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Perfect Reader: A Novel Paperback – July 12, 2011

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Editorial Reviews

From Publishers Weekly

This imaginative debut takes a profound look at the connection between words on the page and the infinite interpretations for a reader. For heroine Flora Dempsey, the father-daughter bond is a further complication. Flora moves back to her picturesque New England hometown after the death of her father, former president of the town's local college, where she discovers that her inheritance includes the role of literary executor. Lewis Dempsey, an academic writer, has left behind a manuscript of erotic poems written to Cynthia, his lover, whose existence is a surprise to Flora. Cynthia, meanwhile, attempts to become part of Flora's life, wanting friendship—and publication of the poems. Overwhelmed, Flora navigates her father's poetry, retreats into her memories of childhood and her parents' divorce, and poignantly contemplates the acts of reading and writing. Pouncey has skillfully created a portrait of smalltown academia, where the relationships between reader and text are just as elusive and complex as the relationships between father and daughter, husband and wife, or between two lovers. (June)
Copyright © Reed Business Information, a division of Reed Elsevier Inc. All rights reserved. --This text refers to the Hardcover edition.

From Booklist

Flora, a twentysomething magazine editor, enjoys her visits with her long-divorced, revered literary critic, former college president father, but she has never bothered to read the book that made him famous, Reader as Understander, or the new, unpublished poems he’s entrusted her with. When he dies unexpectedly, Flora is stunned to find herself designated as his literary executor. In a miasma of regret and grief, she quits her job and returns to her stifling New England hometown, Darwin, much to her irascible mother’s dismay. There Flora discovers that her father’s poems were inspired by his love for an art historian fond of flowers and bright colors who is anxious to see the lyrics in print. Flora––testy, rude, “wolfish,” and terribly lonely—enrages everyone as she struggles to understand all that she’s lost and found. Although poorly paced, Pouncey’s first novel is nonetheless sparkling, shrewd, and at times hilarious in its parsing of family dynamics, academic competition, the solace of literature, the aggression of the blogosphere, and what it truly means to be a “perfect reader” and a generous soul. --Donna Seaman --This text refers to the Hardcover edition.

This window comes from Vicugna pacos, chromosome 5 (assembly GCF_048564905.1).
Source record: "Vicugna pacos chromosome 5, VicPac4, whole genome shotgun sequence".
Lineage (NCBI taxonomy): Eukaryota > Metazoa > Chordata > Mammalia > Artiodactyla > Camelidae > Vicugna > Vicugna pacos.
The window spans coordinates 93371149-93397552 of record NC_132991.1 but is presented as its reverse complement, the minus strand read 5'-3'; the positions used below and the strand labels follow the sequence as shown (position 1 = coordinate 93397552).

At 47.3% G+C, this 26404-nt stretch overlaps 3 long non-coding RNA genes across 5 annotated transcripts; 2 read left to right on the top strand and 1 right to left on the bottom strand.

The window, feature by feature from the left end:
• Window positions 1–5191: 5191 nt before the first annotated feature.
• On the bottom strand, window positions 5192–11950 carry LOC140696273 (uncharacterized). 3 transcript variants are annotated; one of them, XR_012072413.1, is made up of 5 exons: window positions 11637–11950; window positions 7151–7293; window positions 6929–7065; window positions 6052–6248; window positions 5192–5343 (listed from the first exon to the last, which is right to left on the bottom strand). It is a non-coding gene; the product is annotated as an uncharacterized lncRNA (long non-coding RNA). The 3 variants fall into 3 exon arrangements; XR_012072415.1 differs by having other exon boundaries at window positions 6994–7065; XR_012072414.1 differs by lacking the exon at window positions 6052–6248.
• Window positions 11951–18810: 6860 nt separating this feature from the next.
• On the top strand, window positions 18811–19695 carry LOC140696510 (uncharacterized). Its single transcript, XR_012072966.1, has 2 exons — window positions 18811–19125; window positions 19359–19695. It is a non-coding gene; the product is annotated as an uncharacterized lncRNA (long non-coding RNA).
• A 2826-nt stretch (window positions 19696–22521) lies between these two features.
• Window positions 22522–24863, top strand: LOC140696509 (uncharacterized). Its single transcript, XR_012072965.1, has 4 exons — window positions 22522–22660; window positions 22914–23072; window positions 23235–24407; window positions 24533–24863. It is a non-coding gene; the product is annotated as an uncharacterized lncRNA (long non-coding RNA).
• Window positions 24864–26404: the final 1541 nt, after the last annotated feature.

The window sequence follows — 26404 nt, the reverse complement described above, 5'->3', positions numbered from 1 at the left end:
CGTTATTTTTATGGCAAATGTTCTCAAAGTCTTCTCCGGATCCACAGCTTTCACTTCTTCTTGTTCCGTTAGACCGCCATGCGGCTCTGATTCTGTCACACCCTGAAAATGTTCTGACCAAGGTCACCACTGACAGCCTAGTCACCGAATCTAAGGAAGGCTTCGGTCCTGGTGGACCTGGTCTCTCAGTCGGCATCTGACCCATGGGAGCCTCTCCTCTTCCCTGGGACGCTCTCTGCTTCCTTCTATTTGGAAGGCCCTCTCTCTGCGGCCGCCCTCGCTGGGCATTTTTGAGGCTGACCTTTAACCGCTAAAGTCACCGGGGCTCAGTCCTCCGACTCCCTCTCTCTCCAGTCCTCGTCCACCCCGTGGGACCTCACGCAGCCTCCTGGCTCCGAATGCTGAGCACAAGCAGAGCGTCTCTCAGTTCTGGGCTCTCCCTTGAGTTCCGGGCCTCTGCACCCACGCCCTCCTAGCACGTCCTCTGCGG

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Product Details

  • Paperback: 288 pages
  • Publisher: Anchor (July 12, 2011)
  • Language: English
  • ISBN-10: 0307474801
  • ISBN-13: 978-0307474803
  • Product Dimensions: 5.2 x 0.6 x 8 inches
  • Shipping Weight: 8 ounces (View shipping rates and policies)
  • Average Customer Review: 3.2 out of 5 stars  See all reviews (41 customer reviews)
  • Amazon Best Sellers Rank: #2,038,717 in Books (See Top 100 in Books)

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Customer Reviews

Most Helpful Customer Reviews

28 of 28 people found the following review helpful By Pasiphae on April 25, 2010
Format: Hardcover Vine Customer Review of Free Product ( What's this? )
Perfect Reader is a novel of character, in the sense of well-drawn characters and in the sense of doing "right." This is the story of the educated elite who trumpet their concern over recycling, pet ownership and local wildlife, while remaining blind to the concerns of financially desperate working class people who live twenty miles away. My guess is that you would have to find their concerns (literary criticism, literary research, lectures, faculty jostling) interesting to find this book interesting.

I thought this book was beautiful and merciless and sad, like the main character, Flora Dempsey. Flora is educated, financially comfortable, undeniable privileged and profoundly unhappy. Her parents' divorce, a childhood accident, a lack of talent equal to her father's; whatever the source, the author has carefully presented just how miserable this young woman is, and how mean that makes her. She returns to the fictional town and college of Darwin to sort out her father's home and papers after his death. He's a respected critic and who was at one time president of Darwin college. He's respected enough that Harold Bloom is at his funeral, which sets off a small cascade of referential in-jokes at Bloom's expense. My point is, either you'll gobble that up or you'll roll your eyes. I laughed.

One of the burdens of intellectualism the way it can strip away the comforts and consolations available to people who don't study everything to death--hobbies, service to others, honest physical labor. Flora tries to take a class, walk the dog, make the best of her freedom from work, but she suffers from that profound disaffection of sitting smack in the middle of her WASP privilege while feeling alienated from all the other people sitting alongside her.